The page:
• If you don’t think it makes sense, that’s fair enough. I’ll try to explain, at least in the way I saw it.. In the film, While he’s never directly referred to as a ‘bad dinosaur’, Arlo several times shows us how he himself feels inferior around the farm. His failures to ‘make his mark’ in a way that his parents and siblings do illustrate this clearly. Arlo’s entire character arc of self discovery (with help from other characters) throughout the film is about him growing his confidence, finding himself, and overcoming those inferior feelings so that he can make his mark and feel that he is a ‘good dinosaur’. The way this main theme is portrayed in the movie seems obvious (maybe too much so?) and makes total sense to me and I found it to be quite emotionally compelling.

  • To be fair, there were a few moments that could definitely be considered slapstick (the Arlo as a bridge on the cliff scene). But that’s OK, because slapstick is certainly present in ANY kids movie, including many Pixar classics. However, it was brilliant that TGD stayed away from allowing the slapstick moments to drive the story, but used it sparingly and only to provide some welcomed comic relief in what was otherwise a pretty serious and sometimes even somber movie.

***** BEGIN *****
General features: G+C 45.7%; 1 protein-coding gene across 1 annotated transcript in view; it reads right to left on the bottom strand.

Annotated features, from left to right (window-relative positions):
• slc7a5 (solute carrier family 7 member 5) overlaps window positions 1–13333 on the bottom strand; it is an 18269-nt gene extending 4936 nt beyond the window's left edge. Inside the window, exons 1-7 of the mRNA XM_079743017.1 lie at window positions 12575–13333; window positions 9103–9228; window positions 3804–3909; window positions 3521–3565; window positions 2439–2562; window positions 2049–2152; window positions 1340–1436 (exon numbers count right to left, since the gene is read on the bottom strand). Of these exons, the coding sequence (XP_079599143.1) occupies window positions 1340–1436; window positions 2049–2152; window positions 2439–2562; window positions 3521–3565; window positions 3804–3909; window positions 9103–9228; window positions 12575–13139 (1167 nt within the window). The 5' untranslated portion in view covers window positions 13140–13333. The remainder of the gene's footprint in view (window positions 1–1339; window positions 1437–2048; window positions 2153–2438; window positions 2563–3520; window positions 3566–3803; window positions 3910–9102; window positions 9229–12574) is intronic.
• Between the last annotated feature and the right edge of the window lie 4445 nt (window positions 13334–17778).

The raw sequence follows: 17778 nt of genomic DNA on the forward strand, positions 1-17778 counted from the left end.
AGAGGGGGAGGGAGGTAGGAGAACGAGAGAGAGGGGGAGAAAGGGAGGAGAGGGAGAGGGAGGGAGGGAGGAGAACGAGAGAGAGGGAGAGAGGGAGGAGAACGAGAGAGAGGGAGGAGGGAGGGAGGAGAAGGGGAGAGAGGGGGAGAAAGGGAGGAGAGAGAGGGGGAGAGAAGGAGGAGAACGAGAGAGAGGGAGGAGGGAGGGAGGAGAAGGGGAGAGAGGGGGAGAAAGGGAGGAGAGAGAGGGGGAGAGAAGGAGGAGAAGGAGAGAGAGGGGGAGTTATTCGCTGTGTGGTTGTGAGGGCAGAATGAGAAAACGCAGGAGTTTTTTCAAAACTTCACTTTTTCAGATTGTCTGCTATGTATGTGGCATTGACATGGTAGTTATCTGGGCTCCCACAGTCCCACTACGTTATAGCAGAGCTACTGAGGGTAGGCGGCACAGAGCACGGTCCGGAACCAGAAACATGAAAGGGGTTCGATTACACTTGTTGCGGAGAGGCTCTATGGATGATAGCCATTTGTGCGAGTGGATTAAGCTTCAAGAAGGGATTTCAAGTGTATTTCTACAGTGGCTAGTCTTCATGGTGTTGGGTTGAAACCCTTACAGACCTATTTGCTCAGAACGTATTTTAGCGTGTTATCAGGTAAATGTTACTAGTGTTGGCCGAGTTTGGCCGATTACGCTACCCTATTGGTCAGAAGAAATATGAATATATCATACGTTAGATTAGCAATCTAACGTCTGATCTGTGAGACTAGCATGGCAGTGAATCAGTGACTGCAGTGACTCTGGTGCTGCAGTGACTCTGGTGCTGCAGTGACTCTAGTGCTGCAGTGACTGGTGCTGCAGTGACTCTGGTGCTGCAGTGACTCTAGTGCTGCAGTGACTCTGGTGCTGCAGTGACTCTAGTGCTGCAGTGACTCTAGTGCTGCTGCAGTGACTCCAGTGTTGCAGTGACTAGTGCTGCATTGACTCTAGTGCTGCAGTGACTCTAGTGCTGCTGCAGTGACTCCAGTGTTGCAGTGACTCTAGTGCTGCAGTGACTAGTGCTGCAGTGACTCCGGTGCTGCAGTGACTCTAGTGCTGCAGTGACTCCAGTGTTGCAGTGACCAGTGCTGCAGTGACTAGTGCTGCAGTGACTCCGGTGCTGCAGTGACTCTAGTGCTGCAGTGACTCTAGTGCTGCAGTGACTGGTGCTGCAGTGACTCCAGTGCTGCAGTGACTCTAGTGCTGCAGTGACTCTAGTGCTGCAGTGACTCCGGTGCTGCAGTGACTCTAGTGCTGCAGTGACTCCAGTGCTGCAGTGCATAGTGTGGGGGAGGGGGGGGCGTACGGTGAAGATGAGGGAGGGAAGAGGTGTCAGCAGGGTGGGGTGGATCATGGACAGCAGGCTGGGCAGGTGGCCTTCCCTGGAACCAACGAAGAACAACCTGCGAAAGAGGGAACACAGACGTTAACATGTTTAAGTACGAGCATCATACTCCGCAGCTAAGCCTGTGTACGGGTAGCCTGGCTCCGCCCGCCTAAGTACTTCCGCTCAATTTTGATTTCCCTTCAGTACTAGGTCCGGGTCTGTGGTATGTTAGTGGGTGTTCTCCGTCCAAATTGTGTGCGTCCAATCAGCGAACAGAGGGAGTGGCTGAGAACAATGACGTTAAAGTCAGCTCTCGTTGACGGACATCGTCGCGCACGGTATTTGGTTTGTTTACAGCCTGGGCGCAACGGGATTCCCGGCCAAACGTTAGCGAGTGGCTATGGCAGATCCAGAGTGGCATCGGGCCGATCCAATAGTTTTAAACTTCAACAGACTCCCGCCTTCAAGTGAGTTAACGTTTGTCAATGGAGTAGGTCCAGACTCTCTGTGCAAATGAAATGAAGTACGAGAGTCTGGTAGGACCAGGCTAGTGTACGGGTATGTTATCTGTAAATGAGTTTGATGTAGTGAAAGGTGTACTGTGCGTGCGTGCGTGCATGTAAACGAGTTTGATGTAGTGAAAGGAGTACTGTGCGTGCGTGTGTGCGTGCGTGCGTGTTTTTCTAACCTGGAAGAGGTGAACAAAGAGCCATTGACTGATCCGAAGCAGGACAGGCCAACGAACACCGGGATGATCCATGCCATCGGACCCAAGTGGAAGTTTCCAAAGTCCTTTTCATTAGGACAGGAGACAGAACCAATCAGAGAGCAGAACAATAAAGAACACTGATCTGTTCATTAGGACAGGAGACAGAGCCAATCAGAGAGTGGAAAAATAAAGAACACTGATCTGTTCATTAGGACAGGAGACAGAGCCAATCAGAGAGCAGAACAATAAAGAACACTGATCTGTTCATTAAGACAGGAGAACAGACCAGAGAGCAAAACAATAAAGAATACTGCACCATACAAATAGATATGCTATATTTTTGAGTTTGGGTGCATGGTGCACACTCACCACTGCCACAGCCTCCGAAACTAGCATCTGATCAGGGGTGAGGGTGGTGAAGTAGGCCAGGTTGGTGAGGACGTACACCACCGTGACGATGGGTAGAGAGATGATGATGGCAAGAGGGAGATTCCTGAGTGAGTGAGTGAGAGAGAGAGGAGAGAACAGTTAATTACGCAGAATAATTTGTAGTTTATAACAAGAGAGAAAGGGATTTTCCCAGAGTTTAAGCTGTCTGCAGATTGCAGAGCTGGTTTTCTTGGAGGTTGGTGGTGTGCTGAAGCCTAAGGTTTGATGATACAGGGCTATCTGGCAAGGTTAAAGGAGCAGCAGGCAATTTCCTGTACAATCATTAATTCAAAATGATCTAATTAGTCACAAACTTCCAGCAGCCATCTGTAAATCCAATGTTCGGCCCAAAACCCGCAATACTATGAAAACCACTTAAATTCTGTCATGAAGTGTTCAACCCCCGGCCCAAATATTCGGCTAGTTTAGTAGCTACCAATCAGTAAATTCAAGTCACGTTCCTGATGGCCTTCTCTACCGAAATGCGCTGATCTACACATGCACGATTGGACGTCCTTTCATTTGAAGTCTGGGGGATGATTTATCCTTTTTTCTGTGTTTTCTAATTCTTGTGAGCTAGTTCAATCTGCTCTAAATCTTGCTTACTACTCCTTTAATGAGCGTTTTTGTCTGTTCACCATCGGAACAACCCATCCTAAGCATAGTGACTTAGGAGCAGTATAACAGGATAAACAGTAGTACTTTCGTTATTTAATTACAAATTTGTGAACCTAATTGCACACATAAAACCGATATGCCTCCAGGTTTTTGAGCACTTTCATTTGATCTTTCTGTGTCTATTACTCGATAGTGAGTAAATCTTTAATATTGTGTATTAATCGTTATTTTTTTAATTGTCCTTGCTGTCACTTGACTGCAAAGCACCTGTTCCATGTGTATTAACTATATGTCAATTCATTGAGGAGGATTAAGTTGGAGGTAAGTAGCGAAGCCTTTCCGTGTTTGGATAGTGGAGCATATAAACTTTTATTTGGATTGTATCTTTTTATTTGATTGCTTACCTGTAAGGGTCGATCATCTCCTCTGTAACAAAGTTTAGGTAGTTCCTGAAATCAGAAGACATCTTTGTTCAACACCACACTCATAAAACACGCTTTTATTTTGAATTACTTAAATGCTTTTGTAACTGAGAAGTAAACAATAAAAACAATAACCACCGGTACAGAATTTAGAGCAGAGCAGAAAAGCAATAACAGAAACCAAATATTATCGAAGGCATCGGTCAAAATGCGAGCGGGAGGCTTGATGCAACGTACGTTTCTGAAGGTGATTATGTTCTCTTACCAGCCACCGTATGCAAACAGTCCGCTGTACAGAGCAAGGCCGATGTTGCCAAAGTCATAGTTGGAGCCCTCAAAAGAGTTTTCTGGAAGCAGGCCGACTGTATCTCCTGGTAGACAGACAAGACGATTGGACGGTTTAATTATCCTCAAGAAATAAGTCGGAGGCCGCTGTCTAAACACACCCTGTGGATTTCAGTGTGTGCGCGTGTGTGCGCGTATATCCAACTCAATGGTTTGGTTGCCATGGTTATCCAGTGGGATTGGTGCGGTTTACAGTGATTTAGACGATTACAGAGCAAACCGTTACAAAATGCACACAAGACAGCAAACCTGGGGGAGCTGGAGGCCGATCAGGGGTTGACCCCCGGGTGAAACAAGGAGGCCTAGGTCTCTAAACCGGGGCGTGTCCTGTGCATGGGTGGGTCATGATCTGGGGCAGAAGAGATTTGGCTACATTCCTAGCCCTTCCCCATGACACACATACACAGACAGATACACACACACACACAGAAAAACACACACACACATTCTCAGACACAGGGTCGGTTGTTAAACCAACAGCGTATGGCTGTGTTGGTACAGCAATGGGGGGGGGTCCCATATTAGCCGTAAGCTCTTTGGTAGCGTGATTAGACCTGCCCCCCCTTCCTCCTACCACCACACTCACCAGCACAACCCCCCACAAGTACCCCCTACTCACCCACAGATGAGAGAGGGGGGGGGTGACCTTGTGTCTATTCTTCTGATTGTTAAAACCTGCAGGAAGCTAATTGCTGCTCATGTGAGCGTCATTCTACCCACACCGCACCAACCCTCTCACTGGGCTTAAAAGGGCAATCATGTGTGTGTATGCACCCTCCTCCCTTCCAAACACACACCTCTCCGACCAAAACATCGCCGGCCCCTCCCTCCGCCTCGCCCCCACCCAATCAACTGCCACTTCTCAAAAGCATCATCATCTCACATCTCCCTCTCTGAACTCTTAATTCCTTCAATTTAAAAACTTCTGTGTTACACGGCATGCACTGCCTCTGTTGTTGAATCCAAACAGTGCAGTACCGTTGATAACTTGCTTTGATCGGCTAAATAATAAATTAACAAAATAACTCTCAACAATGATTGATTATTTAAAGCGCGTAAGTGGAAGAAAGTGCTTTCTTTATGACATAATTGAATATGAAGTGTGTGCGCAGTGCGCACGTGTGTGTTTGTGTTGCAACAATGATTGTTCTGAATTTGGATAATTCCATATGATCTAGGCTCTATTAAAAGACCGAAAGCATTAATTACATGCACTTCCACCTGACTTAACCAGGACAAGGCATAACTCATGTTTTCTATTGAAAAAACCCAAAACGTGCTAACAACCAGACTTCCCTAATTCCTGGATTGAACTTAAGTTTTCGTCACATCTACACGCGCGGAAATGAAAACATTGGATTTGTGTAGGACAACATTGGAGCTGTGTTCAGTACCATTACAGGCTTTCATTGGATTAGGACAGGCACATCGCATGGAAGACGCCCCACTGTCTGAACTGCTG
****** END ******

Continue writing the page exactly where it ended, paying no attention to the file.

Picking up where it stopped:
But I am totally in agreement with you in applauding this movie, Natef. I really appreciated that this Pixar took the time to give us a more lyrical, wondrous tone than what we’d typically expect. For me, it was a wonderful switch from the pummeling, ‘funny-quip-every-10-seconds’ dialogue that we’ve seen in too many recent ‘family’ films. (I’m looking at you Minions). Bravo to Pixar for the care and quality that went into this move, not just with the stunning visuals and out of the box world-building, but also with the heart that was put into the story and characters.